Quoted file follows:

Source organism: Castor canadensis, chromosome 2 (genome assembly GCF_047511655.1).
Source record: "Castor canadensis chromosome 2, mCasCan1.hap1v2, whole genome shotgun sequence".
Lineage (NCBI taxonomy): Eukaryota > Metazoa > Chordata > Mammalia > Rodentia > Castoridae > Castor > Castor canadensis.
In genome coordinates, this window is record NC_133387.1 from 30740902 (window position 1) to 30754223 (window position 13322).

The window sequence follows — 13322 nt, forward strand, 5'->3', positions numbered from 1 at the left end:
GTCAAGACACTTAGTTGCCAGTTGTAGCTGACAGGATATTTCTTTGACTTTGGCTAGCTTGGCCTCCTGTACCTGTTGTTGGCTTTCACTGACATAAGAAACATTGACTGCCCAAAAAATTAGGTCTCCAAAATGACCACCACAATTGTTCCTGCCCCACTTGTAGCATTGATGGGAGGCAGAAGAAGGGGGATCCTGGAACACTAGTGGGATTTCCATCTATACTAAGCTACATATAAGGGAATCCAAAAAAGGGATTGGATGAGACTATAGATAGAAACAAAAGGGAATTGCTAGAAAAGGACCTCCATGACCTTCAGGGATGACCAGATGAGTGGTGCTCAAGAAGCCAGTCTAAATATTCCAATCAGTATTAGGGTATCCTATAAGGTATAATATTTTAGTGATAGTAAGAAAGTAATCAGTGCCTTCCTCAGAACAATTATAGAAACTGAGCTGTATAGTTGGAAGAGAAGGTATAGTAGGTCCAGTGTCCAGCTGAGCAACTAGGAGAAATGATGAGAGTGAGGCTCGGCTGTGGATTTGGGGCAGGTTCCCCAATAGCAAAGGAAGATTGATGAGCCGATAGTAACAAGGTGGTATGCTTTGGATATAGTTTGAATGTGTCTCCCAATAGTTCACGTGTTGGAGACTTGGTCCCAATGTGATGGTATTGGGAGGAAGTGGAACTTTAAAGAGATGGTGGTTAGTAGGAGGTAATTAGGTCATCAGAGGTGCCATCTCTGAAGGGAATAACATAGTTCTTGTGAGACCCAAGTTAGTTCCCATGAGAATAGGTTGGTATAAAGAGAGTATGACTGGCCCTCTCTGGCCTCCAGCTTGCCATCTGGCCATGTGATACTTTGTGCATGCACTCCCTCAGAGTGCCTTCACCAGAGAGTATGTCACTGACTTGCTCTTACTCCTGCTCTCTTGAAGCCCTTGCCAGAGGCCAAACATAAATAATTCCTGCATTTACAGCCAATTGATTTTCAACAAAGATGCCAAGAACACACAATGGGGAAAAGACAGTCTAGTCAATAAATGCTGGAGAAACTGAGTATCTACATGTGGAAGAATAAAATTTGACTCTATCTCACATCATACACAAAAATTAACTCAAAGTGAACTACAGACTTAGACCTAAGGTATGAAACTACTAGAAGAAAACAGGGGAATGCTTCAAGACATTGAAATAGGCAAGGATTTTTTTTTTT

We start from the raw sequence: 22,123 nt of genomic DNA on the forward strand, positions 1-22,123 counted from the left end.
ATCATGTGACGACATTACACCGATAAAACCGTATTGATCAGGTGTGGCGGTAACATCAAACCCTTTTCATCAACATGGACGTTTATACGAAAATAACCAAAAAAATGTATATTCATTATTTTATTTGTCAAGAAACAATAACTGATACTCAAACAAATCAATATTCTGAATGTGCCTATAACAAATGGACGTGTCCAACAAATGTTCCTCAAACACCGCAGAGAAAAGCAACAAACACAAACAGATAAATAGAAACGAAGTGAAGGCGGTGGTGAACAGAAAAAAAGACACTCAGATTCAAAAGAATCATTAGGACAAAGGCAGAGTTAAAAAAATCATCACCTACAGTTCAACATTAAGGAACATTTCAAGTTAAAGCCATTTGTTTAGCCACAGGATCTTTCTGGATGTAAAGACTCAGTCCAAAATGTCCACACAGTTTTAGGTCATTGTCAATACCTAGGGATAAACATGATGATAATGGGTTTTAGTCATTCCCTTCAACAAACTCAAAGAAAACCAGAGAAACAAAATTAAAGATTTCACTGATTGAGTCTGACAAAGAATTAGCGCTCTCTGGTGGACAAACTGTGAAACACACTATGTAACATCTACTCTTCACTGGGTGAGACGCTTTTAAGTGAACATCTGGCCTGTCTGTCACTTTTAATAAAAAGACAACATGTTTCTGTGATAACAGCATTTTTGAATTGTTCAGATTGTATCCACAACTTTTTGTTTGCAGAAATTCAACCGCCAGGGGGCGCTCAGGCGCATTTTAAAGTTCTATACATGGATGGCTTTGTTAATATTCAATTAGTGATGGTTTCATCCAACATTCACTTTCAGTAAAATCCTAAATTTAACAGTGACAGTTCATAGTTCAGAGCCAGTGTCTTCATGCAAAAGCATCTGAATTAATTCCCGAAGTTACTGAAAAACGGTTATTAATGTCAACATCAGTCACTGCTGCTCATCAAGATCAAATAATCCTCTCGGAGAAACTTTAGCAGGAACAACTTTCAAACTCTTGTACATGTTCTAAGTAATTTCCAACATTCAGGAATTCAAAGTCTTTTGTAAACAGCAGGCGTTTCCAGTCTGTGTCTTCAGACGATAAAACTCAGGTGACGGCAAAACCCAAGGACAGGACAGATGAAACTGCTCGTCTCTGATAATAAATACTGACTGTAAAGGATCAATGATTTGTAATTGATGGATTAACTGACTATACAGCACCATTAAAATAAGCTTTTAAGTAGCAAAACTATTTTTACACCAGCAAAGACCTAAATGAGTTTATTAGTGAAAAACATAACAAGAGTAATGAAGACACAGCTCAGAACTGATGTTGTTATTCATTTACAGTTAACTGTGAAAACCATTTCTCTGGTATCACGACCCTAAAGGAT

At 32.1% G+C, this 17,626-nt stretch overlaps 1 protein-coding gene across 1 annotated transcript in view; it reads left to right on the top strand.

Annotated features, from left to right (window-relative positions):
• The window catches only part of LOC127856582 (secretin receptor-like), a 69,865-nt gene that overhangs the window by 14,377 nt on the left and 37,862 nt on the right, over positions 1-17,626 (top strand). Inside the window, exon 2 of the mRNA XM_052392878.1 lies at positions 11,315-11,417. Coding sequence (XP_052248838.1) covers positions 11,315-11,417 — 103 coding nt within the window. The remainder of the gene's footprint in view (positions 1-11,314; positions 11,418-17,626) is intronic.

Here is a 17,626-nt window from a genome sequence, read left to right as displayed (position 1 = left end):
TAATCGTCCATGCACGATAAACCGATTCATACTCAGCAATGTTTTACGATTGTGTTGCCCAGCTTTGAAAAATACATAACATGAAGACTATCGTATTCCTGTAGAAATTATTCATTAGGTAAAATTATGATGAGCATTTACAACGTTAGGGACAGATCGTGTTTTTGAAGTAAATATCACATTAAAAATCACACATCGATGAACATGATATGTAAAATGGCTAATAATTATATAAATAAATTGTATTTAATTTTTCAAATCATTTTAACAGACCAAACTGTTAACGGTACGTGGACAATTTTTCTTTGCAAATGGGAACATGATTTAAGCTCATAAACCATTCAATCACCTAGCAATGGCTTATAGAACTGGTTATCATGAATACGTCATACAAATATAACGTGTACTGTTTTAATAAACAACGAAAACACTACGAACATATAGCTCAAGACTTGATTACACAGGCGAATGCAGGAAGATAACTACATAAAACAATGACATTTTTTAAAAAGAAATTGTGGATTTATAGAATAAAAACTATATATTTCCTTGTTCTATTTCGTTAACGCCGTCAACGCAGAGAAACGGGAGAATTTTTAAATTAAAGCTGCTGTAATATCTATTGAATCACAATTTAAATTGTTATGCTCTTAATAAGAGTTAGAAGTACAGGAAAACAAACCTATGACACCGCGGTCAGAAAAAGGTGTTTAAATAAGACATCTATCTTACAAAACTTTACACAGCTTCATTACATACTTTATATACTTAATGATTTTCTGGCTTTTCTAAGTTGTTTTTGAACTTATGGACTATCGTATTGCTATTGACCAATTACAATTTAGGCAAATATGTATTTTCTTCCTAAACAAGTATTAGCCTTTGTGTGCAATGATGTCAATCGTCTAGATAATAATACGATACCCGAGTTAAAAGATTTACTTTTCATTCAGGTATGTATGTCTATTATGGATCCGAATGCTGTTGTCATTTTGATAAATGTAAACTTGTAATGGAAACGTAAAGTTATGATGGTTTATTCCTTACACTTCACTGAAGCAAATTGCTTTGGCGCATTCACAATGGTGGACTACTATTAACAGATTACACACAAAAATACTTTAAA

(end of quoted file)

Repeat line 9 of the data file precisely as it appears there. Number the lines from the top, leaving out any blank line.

At 32.1% G+C, this 17,626-nt stretch overlaps 1 protein-coding gene across 1 annotated transcript in view; it reads left to right on the top strand.